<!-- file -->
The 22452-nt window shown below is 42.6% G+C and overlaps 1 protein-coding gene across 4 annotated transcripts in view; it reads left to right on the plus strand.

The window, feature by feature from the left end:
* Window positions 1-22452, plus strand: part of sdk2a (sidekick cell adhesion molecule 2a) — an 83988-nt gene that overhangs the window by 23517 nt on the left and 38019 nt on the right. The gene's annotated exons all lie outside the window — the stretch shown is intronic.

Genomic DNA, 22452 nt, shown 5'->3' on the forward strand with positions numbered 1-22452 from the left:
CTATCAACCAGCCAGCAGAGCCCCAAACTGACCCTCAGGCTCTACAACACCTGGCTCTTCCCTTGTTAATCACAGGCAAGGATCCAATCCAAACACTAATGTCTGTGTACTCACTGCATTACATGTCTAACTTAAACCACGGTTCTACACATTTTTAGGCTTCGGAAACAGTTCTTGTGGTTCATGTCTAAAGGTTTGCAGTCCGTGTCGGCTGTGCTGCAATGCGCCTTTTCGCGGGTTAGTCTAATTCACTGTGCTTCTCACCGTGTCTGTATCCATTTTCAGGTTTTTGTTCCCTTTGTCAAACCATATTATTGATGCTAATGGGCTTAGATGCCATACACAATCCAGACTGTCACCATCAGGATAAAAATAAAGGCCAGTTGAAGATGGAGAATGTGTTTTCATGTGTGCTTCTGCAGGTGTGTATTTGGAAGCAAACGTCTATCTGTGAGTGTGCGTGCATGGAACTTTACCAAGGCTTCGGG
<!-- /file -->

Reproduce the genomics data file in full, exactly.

The 22452-nt window shown below is 42.6% G+C and overlaps 1 protein-coding gene across 4 annotated transcripts in view; it reads left to right on the plus strand.

The window, feature by feature from the left end:
* Window positions 1-22452, plus strand: part of sdk2a (sidekick cell adhesion molecule 2a) — an 83988-nt gene that overhangs the window by 23517 nt on the left and 38019 nt on the right. The gene's annotated exons all lie outside the window — the stretch shown is intronic.

Genomic DNA, 22452 nt, shown 5'->3' on the forward strand with positions numbered 1-22452 from the left:
CTATCAACCAGCCAGCAGAGCCCCAAACTGACCCTCAGGCTCTACAACACCTGGCTCTTCCCTTGTTAATCACAGGCAAGGATCCAATCCAAACACTAATGTCTGTGTACTCACTGCATTACATGTCTAACTTAAACCACGGTTCTACACATTTTTAGGCTTCGGAAACAGTTCTTGTGGTTCATGTCTAAAGGTTTGCAGTCCGTGTCGGCTGTGCTGCAATGCGCCTTTTCGCGGGTTAGTCTAATTCACTGTGCTTCTCACCGTGTCTGTATCCATTTTCAGGTTTTTGTTCCCTTTGTCAAACCATATTATTGATGCTAATGGGCTTAGATGCCATACACAATCCAGACTGTCACCATCAGGATAAAAATAAAGGCCAGTTGAAGATGGAGAATGTGTTTTCATGTGTGCTTCTGCAGGTGTGTATTTGGAAGCAAACGTCTATCTGTGAGTGTGCGTGCATGGAACTTTACCAAGGCTTCGGG